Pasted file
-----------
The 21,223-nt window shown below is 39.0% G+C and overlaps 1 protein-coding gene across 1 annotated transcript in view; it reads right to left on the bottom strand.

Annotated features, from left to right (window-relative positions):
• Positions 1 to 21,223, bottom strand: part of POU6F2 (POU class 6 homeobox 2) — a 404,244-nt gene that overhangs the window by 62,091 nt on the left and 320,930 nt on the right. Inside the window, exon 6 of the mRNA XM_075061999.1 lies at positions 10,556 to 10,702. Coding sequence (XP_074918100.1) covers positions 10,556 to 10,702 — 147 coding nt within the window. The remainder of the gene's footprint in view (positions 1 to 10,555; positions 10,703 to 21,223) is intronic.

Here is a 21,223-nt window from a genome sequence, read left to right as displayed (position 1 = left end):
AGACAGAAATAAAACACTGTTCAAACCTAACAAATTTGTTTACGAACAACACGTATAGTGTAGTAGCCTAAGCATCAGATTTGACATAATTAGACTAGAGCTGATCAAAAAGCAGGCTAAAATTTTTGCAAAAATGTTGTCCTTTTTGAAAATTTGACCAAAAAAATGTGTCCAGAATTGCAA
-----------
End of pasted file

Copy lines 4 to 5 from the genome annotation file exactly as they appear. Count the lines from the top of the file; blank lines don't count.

Here is a 21,223-nt window from a genome sequence, read left to right as displayed (position 1 = left end):
AGACAGAAATAAAACACTGTTCAAACCTAACAAATTTGTTTACGAACAACACGTATAGTGTAGTAGCCTAAGCATCAGATTTGACATAATTAGACTAGAGCTGATCAAAAAGCAGGCTAAAATTTTTGCAAAAATGTTGTCCTTTTTGAAAATTTGACCAAAAAAATGTGTCCAGAATTGCAA